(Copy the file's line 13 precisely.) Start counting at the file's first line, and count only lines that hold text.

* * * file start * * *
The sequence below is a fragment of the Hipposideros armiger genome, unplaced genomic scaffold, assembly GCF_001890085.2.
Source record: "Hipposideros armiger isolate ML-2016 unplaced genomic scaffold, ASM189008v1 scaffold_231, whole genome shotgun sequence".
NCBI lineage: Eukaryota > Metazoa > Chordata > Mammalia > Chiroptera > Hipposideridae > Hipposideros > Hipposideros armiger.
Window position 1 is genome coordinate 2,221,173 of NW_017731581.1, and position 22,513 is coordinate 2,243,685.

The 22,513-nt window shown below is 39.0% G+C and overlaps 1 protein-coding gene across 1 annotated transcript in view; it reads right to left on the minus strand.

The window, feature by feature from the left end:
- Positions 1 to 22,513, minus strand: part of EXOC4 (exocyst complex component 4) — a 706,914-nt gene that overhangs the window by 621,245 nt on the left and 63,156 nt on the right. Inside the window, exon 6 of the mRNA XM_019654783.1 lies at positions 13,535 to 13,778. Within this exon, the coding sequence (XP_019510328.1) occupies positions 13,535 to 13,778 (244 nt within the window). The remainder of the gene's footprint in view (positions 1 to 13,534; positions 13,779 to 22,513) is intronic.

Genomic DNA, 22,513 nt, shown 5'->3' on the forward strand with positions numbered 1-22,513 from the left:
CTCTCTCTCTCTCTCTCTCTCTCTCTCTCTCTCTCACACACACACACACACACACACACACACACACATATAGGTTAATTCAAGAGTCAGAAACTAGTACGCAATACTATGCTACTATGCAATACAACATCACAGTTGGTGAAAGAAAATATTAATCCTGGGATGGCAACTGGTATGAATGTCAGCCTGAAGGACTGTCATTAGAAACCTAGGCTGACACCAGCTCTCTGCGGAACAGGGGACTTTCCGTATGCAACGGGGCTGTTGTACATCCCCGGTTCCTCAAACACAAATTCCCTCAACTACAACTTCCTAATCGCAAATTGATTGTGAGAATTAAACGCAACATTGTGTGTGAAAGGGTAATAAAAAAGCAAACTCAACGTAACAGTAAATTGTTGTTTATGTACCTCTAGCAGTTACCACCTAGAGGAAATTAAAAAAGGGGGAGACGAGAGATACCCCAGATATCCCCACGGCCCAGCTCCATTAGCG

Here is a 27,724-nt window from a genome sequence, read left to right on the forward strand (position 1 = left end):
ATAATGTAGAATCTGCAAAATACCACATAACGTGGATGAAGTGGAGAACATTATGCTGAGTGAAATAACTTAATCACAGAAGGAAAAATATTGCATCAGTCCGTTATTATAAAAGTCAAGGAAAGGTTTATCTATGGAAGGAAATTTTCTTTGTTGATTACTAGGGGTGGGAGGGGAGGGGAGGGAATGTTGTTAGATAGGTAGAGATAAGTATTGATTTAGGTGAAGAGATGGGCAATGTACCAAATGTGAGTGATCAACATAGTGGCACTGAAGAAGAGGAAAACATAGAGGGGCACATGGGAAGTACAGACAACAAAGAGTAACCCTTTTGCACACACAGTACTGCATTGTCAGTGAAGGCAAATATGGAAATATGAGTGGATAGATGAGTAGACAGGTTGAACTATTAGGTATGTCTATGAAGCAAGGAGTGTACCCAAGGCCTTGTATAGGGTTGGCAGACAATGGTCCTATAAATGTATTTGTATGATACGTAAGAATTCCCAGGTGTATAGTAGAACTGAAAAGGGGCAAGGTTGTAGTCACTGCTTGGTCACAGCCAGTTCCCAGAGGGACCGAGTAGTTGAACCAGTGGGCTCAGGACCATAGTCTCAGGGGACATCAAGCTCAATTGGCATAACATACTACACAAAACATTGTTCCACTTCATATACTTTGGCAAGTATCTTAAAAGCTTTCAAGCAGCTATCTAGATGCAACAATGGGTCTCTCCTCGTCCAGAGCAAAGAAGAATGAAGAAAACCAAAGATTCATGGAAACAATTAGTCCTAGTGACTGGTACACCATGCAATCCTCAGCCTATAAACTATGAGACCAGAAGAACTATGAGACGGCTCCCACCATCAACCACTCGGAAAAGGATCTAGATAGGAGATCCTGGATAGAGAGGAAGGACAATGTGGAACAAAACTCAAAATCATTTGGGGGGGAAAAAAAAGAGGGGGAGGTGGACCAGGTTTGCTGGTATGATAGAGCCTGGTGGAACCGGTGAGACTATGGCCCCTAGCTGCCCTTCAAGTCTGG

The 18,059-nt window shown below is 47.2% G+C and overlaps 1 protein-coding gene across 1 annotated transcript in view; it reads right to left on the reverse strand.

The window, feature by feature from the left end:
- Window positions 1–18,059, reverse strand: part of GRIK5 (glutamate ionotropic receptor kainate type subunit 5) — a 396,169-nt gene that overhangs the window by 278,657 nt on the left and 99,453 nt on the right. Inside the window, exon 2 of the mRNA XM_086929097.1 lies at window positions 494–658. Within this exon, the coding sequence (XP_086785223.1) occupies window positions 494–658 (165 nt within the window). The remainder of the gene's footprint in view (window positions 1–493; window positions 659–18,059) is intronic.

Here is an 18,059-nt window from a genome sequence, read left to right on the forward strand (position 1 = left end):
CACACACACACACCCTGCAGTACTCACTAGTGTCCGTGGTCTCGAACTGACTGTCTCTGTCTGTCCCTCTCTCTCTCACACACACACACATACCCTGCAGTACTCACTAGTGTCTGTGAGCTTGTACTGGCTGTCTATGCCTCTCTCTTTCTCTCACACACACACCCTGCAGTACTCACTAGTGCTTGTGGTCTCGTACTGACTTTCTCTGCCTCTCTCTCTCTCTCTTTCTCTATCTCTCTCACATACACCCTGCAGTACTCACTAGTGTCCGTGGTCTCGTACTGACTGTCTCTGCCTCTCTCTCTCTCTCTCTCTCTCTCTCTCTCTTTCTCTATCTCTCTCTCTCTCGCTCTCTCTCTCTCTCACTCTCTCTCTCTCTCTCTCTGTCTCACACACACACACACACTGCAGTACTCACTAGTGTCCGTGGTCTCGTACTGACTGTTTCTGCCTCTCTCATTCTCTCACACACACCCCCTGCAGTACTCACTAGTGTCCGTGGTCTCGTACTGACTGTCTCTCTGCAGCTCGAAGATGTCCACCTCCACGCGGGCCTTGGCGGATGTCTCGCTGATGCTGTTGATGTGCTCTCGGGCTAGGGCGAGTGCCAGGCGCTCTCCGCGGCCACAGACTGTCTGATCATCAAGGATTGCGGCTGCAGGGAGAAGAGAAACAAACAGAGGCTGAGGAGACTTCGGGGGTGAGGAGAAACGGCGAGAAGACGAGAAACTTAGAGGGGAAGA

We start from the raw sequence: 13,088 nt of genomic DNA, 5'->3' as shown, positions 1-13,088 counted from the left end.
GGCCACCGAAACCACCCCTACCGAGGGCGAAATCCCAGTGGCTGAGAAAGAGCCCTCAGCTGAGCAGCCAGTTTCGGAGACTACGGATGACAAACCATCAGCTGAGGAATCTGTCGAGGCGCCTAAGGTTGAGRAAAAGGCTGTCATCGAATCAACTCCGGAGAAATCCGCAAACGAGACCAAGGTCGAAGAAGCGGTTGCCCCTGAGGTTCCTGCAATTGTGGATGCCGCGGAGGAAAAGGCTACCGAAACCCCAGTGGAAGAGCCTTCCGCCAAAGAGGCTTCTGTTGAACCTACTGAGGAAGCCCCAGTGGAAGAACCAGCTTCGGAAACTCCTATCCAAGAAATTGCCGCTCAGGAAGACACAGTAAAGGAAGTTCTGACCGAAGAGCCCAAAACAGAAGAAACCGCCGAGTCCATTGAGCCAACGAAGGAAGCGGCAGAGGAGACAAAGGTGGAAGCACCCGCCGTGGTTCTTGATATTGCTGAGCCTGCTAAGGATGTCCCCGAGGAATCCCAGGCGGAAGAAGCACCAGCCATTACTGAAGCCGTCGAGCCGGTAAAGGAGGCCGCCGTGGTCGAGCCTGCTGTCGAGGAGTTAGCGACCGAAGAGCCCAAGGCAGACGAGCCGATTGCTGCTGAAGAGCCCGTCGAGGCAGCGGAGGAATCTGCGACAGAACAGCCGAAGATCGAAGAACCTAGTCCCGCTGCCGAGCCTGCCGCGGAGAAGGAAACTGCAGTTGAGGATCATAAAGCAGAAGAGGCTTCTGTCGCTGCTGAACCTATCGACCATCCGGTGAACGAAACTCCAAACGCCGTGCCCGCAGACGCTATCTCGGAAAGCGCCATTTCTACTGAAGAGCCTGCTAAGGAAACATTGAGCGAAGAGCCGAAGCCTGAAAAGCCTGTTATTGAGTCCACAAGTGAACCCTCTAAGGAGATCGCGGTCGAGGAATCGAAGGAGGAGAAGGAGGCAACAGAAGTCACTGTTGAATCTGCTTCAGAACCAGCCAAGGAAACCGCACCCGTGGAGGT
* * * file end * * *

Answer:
The window, feature by feature from the left end: